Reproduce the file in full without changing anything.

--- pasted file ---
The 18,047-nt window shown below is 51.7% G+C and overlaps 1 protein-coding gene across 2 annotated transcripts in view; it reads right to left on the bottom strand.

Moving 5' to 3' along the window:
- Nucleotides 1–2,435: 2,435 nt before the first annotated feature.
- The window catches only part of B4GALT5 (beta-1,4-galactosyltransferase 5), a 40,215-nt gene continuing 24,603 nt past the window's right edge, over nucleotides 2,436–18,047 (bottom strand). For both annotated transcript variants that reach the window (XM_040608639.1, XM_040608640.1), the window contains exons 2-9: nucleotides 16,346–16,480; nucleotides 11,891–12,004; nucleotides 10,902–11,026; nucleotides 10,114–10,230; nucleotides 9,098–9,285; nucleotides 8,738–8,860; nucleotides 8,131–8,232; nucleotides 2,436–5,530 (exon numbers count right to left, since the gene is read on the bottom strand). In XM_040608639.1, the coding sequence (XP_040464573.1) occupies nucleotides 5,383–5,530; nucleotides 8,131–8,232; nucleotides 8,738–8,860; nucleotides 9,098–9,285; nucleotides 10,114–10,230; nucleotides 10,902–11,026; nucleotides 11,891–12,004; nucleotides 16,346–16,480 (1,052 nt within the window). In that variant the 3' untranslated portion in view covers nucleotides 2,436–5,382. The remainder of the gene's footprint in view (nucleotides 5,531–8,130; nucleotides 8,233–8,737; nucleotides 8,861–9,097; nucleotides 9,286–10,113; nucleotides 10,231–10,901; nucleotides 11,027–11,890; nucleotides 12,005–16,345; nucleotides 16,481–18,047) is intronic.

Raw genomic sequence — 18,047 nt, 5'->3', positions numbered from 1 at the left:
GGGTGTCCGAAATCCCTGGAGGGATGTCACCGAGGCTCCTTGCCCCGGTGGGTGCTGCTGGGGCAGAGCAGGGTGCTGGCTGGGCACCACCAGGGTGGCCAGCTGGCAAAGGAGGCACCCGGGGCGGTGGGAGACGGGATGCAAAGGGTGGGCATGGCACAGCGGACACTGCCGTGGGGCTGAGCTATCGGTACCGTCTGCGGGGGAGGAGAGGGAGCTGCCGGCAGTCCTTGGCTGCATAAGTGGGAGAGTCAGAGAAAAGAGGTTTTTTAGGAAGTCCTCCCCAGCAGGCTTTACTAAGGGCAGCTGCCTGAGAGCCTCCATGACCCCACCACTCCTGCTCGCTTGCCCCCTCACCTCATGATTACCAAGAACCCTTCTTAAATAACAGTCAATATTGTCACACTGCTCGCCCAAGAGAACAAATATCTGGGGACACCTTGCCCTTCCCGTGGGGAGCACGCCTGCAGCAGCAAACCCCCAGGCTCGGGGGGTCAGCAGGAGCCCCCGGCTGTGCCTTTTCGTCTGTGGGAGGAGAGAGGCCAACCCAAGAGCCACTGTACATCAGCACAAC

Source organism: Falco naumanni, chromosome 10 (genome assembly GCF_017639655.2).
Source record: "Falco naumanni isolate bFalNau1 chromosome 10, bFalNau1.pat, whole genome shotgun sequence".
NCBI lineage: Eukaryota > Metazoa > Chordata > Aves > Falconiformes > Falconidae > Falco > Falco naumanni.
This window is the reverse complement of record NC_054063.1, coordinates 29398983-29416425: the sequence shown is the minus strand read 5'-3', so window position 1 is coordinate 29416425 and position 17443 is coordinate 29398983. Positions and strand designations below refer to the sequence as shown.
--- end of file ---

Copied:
The 18,047-nt window shown below is 51.7% G+C and overlaps 1 protein-coding gene across 2 annotated transcripts in view; it reads right to left on the bottom strand.

Moving 5' to 3' along the window:
- Nucleotides 1–2,435: 2,435 nt before the first annotated feature.
- The window catches only part of B4GALT5 (beta-1,4-galactosyltransferase 5), a 40,215-nt gene continuing 24,603 nt past the window's right edge, over nucleotides 2,436–18,047 (bottom strand). For both annotated transcript variants that reach the window (XM_040608639.1, XM_040608640.1), the window contains exons 2-9: nucleotides 16,346–16,480; nucleotides 11,891–12,004; nucleotides 10,902–11,026; nucleotides 10,114–10,230; nucleotides 9,098–9,285; nucleotides 8,738–8,860; nucleotides 8,131–8,232; nucleotides 2,436–5,530 (exon numbers count right to left, since the gene is read on the bottom strand). In XM_040608639.1, the coding sequence (XP_040464573.1) occupies nucleotides 5,383–5,530; nucleotides 8,131–8,232; nucleotides 8,738–8,860; nucleotides 9,098–9,285; nucleotides 10,114–10,230; nucleotides 10,902–11,026; nucleotides 11,891–12,004; nucleotides 16,346–16,480 (1,052 nt within the window). In that variant the 3' untranslated portion in view covers nucleotides 2,436–5,382. The remainder of the gene's footprint in view (nucleotides 5,531–8,130; nucleotides 8,233–8,737; nucleotides 8,861–9,097; nucleotides 9,286–10,113; nucleotides 10,231–10,901; nucleotides 11,027–11,890; nucleotides 12,005–16,345; nucleotides 16,481–18,047) is intronic.

Raw genomic sequence — 18,047 nt, 5'->3', positions numbered from 1 at the left:
GGGTGTCCGAAATCCCTGGAGGGATGTCACCGAGGCTCCTTGCCCCGGTGGGTGCTGCTGGGGCAGAGCAGGGTGCTGGCTGGGCACCACCAGGGTGGCCAGCTGGCAAAGGAGGCACCCGGGGCGGTGGGAGACGGGATGCAAAGGGTGGGCATGGCACAGCGGACACTGCCGTGGGGCTGAGCTATCGGTACCGTCTGCGGGGGAGGAGAGGGAGCTGCCGGCAGTCCTTGGCTGCATAAGTGGGAGAGTCAGAGAAAAGAGGTTTTTTAGGAAGTCCTCCCCAGCAGGCTTTACTAAGGGCAGCTGCCTGAGAGCCTCCATGACCCCACCACTCCTGCTCGCTTGCCCCCTCACCTCATGATTACCAAGAACCCTTCTTAAATAACAGTCAATATTGTCACACTGCTCGCCCAAGAGAACAAATATCTGGGGACACCTTGCCCTTCCCGTGGGGAGCACGCCTGCAGCAGCAAACCCCCAGGCTCGGGGGGTCAGCAGGAGCCCCCGGCTGTGCCTTTTCGTCTGTGGGAGGAGAGAGGCCAACCCAAGAGCCACTGTACATCAGCACAAC

Source organism: Falco naumanni, chromosome 10 (genome assembly GCF_017639655.2).
Source record: "Falco naumanni isolate bFalNau1 chromosome 10, bFalNau1.pat, whole genome shotgun sequence".
NCBI lineage: Eukaryota > Metazoa > Chordata > Aves > Falconiformes > Falconidae > Falco > Falco naumanni.
This window is the reverse complement of record NC_054063.1, coordinates 29398983-29416425: the sequence shown is the minus strand read 5'-3', so window position 1 is coordinate 29416425 and position 17443 is coordinate 29398983. Positions and strand designations below refer to the sequence as shown.